Article Image
News Link • Economy - Economics USA

Paul Farrell: End Of Capitalism And Great Depression II Imminent

This may not be a correction. Not even a bear. What's coming could be worse than the 2000 dot-com crash and the 2008 meltdown combined, a "Super-Bubble" says Soros. And the biggest reason, Nouriel Roubini and Stephen Mihm tell Newsweek, is that "the president's half-measures won't fix our failed financial system" because he refuses to "bust up the too-big-to-fail banks." Yes, Congress will pass something. But unfortunately, as reported on MSNBC, Senator Dodd, the reform bill's sponsor, is a turncoat, working overtime with Wall Street lobbyists "to weaken financial reform," leave us vulnerable to a new, bigger crash in the near future. And Wall Street lobbyists are spending hundreds of millions to kill reform. It gets worse: what is about to come upon us is not just a new crash, it is the Great Depression II, it is the end of capitalism. So please listen closely: All the TARP bailouts, stimulus debt and Fed loans won't work. Neither will a new conservative government. This is not a basketball game. We are not channeling Chick Hearn, calling this game before the final buzzer. While we prefer the illusion that "this time really is different," eight centuries of history suggest otherwise: "The lesson of history, then, is that even as institutions and policy makers improve there will always be a temptation to stretch the limits. ... If there is one common theme to the vast range of crises ... it is that excessive debt accumulation, whether it be by the government, banks, corporations, or consumers, often poses greater systemic risks than it seems during a boom. ... Highly indebted governments, banks, or corporations can seem to be merrily rolling along for an extended period, when bang -- confidence collapses, lenders disappear and a crisis hits. ... Highly leveraged economies ... seldom survive forever ... history does point to warnings signs that policy makers can look to access risk -- if only they do not become too drunk with their credit bubble-fueled success and say, as their predecessors have for centuries, 'This time is different'."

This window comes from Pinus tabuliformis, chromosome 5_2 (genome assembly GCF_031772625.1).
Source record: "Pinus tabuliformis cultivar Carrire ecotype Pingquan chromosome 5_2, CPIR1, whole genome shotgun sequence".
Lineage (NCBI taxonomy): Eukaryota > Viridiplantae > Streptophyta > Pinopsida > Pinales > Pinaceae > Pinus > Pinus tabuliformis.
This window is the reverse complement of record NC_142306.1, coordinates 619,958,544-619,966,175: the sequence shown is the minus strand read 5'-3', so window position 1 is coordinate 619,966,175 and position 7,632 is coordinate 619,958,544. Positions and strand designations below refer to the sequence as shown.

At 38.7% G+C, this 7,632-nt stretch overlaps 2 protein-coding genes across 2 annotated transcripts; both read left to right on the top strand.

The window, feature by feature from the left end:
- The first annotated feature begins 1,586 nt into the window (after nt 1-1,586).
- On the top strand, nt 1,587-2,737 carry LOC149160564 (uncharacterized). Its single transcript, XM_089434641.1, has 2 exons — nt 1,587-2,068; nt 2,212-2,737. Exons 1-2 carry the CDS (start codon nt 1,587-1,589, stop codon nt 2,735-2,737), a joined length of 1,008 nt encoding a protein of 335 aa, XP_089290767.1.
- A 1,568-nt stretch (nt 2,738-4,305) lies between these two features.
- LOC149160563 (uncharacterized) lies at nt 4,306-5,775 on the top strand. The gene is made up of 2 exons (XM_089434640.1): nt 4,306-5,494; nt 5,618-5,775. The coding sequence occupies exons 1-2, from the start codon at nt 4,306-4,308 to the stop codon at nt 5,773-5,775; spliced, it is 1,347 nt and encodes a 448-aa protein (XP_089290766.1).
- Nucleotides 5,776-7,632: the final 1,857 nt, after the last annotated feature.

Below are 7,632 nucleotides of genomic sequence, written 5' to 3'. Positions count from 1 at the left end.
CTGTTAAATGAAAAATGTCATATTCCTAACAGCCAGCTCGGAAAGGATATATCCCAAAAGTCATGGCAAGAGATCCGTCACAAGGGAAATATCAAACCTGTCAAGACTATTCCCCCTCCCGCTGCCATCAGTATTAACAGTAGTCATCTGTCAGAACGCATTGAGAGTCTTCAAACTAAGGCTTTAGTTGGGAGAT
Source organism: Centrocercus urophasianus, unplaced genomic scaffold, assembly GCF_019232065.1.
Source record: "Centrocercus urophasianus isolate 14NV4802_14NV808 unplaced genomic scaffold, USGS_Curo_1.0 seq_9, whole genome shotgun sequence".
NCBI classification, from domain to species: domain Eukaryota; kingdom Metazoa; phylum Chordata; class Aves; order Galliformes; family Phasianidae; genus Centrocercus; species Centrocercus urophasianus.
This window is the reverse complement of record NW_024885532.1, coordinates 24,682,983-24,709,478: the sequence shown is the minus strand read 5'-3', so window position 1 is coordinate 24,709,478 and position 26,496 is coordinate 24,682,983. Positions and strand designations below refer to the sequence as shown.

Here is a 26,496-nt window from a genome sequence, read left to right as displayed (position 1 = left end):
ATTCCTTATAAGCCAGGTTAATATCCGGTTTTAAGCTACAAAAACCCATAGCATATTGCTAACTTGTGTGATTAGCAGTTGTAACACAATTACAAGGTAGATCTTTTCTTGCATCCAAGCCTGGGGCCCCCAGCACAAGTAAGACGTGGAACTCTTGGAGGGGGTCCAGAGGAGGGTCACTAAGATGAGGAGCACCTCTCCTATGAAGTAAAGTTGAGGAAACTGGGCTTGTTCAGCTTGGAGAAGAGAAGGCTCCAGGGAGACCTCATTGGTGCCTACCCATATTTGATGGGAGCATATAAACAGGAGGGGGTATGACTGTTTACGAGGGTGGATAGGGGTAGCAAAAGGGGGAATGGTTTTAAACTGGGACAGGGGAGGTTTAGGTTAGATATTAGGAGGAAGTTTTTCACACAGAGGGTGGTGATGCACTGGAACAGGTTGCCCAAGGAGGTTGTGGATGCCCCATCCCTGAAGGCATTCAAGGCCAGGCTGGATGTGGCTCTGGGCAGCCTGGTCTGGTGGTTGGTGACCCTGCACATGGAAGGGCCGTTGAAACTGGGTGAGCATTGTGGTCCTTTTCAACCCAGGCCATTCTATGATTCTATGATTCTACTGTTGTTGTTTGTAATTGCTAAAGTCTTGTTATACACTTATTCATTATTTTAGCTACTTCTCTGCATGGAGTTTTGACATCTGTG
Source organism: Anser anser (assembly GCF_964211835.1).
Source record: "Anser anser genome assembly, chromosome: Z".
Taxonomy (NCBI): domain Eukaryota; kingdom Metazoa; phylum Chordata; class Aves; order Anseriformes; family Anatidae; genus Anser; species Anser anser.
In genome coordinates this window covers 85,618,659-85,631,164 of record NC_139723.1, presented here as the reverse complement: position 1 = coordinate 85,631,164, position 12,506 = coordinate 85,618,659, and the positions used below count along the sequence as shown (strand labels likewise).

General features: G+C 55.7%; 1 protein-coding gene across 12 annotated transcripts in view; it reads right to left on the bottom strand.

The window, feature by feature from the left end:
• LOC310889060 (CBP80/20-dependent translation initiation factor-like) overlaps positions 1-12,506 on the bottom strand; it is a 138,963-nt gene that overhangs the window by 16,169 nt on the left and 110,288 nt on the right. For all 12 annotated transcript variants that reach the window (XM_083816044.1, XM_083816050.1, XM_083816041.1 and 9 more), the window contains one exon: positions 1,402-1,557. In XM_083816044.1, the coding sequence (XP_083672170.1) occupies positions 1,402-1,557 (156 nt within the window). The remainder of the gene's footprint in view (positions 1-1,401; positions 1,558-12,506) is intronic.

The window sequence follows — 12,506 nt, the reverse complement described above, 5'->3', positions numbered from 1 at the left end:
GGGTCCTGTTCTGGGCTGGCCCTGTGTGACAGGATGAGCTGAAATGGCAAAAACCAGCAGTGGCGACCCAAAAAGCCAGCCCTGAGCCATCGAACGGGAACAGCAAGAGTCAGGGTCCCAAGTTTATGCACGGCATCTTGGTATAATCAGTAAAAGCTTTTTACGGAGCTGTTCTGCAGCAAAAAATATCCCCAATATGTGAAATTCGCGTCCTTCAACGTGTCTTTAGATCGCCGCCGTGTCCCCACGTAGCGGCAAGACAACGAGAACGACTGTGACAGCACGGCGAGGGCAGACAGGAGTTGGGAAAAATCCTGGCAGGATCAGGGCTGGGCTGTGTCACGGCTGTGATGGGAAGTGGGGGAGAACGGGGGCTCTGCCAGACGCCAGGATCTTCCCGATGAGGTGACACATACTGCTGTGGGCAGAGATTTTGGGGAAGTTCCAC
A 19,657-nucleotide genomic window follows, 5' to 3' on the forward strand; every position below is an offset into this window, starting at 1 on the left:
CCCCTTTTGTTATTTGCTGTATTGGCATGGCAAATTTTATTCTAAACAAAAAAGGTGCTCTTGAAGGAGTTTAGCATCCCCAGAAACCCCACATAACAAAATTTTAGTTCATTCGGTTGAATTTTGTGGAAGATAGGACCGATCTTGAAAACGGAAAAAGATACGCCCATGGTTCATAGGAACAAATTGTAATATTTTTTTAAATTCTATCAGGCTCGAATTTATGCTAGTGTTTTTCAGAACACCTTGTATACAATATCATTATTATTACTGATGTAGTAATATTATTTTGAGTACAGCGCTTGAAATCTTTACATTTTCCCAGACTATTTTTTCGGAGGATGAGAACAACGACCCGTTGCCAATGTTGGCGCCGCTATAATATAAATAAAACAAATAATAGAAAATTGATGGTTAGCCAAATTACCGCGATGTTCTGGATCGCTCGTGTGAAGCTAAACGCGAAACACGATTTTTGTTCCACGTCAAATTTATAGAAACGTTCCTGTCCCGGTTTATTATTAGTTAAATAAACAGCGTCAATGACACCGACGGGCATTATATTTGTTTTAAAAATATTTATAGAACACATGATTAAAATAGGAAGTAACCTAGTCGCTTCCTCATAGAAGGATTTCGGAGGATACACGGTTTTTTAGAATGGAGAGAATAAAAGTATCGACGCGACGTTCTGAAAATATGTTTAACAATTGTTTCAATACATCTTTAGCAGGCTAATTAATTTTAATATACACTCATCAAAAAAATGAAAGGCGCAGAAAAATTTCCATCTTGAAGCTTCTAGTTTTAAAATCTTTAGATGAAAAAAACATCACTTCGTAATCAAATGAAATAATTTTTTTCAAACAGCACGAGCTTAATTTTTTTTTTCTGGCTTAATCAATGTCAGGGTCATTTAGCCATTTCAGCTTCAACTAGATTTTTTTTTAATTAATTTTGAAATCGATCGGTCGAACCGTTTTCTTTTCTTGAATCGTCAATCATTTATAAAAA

Join us on our Social Networks:


Share this page with your friends on your favorite social network: